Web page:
Features & Columns
Cultures, Anniversaries Converge
in Dublin Sister City Trip
the San Jose-Dublin Sister City program.
Ireland is a mystical country, so it seemed apropos to experience last weekend's USA-Ireland Sister Cities Summit as a mystical convergence on multiple levels.
Thanks to the San Jose-Dublin Sister City Committee, and especially Tim Quigley, a grand-scale embroidering of trajectories all came together in a tapestry of citizen diplomacy, person-to-person and community-to-community connections in business, arts, economics and more.
To begin with, the event celebrated numerous historic milestones all at the same time. Locally, Dublin and San Jose are celebrating the 30th anniversary of their sister city relationship, founded in 1986. Globally, Sister Cities International, the worldwide citizen diplomacy movement President Eisenhower launched in 1956, is celebrating its 60th anniversary.
Ireland was also celebrating the centenary of the Easter Rising that took place in 1916 in Dublin, which precipitated Irish independence. There's also the centenary of the WWI Battle of the Somme and the 20th anniversary of the Good Friday Accords. Quigley, along with Peter Finnegan, the Dublin City Council's director of international relations, spent the last 18 months organizing the event. Nothing of the sort had ever occurred.
For one whole day, panel sessions took place in the meetings facility of Croke Park Stadium, itself an important historical landmark in regards to Irish independence. Any U.S. city twinned with an Irish counterpart was invited to send a delegation, and since San Jose was the organizer, a few dozen local folks made the journey to attend or participate in the panel sessions. Vice Mayor Rose Herrera appeared on a panel with the mayors of Dublin, Liverpool and Guadalajara, Mexico, on the value of city-to-city linkages in today's world. (Side note: Dublin and San Jose are both twinned with Guadalajara, so word has it a special trilateral union of sorts might already be in the works.)
Another panel focused on education and youth, moderated by U.S. Ambassador to Ireland Kevin O'Malley. In O'Malley's case, he showed a photograph from 25 years ago in his native St. Louis, when he was president of the St. Louis-Galway Sister City Committee and Michael D. Higgins was his equivalent on the Galway side. Now Higgins is the President of Ireland, O'Malley is the ambassador, and there they were, speaking at this summit, one in the morning and another in the afternoon. On O'Malley's panel we also saw Orla Feely, University College Dublin's veep of Research, Innovation & Impact, who just happened to be the daughter of Frank Feely, who was instrumental at the very beginning of the San Jose-Dublin relationship 30 years ago. She fondly recalled the initial stages of the alliance and how it forged every level of Dublin's growth in the technology sector.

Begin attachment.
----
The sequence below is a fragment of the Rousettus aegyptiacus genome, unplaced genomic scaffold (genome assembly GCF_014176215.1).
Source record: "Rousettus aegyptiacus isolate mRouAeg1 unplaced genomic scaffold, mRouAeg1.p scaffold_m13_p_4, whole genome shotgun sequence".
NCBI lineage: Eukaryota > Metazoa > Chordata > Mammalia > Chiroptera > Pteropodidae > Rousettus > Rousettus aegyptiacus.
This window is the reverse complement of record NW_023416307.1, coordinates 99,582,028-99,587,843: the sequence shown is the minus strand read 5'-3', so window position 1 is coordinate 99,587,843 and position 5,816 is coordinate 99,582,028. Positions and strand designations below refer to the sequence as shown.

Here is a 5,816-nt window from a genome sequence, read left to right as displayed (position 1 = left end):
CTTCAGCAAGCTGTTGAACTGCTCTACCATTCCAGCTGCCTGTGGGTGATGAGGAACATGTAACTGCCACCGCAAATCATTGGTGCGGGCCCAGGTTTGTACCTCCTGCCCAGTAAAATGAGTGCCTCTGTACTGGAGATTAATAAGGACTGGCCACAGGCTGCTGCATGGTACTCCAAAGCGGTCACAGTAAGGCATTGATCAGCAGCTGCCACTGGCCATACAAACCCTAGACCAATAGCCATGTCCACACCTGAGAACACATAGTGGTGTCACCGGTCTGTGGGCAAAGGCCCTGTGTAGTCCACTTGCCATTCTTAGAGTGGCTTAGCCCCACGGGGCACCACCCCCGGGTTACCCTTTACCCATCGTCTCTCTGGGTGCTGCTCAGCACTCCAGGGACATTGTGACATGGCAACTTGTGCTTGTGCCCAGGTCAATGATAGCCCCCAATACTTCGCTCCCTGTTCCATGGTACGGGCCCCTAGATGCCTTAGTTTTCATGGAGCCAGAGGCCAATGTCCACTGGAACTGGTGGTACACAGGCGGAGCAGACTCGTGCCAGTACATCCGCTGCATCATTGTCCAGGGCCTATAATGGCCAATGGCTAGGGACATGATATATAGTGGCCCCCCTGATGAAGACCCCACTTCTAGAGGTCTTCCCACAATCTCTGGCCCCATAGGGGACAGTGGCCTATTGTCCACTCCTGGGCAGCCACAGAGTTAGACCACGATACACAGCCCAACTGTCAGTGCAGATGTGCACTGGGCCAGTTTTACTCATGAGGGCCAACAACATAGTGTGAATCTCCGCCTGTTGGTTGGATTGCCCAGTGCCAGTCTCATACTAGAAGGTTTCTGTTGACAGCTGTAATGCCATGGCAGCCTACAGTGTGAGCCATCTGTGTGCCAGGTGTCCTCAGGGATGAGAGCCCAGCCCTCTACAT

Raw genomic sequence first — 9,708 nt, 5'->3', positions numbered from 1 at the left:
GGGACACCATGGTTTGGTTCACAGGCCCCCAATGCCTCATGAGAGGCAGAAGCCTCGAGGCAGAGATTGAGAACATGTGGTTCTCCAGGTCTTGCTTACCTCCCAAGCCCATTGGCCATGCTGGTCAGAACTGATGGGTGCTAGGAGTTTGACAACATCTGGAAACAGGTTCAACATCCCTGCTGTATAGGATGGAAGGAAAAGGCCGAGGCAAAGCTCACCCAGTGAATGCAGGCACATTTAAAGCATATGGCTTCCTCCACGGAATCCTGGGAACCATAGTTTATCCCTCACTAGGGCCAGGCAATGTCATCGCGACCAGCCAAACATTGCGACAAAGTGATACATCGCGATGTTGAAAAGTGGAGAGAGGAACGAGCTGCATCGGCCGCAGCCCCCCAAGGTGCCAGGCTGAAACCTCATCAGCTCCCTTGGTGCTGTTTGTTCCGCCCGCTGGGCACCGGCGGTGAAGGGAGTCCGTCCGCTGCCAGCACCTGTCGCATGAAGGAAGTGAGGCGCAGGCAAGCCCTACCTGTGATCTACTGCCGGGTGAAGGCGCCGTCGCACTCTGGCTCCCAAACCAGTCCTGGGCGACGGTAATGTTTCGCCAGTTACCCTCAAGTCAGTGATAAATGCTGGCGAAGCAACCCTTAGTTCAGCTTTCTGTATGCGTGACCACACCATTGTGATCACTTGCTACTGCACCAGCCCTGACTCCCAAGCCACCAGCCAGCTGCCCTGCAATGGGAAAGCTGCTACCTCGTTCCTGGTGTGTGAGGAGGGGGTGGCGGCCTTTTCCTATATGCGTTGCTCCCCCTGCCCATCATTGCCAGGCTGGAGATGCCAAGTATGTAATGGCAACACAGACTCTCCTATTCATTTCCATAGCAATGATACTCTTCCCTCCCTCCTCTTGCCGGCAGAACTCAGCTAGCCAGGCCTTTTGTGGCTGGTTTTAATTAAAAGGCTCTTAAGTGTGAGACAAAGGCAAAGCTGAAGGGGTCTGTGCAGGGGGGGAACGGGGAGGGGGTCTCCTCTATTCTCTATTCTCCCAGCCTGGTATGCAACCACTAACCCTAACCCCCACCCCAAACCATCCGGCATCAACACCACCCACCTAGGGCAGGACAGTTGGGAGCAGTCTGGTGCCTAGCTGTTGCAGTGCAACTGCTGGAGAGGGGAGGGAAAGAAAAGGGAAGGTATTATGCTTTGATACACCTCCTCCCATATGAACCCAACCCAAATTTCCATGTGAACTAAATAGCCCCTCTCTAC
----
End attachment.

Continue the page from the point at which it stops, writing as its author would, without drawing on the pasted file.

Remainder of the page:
Such was the vibe of the entire event. Everyone seemed to be establishing or renewing partnerships or forging new dimensions of citizen exchanges in the areas of education, business, art, athletics or culture, all strengthened by sister-city relationships. To see so many individuals from so many different professions, all championing the role of citizen diplomacy, studying abroad and global fellowship—it was inspiring, to say the least.
With that, the final panel session evolved into the most entertaining spectacle of the whole day. Kathleen Powell of Cinequest could get barely get in a word edgewise with Academy Award-winning director Jim Sheridan, an inimitable Irish legend. Sheridan stole the show and told stories of his humble beginnings, as well as lambasted the church and lamented the government's decreasing support for the arts. On that same panel, we saw Irish musician Roisin O, who actually came to San Jose State as a foreign exchange student not too long ago. She told great stories about living at the school's International Center and learning about women's rights activism in the context of Islam from her Pakistani roommate.
The San Jose-Dublin partnership has now become a model for other cities. Even better, the conference ended with a Henry Miller quote projected on the screen: 'One's destination is never a place, but a new way of seeing things.'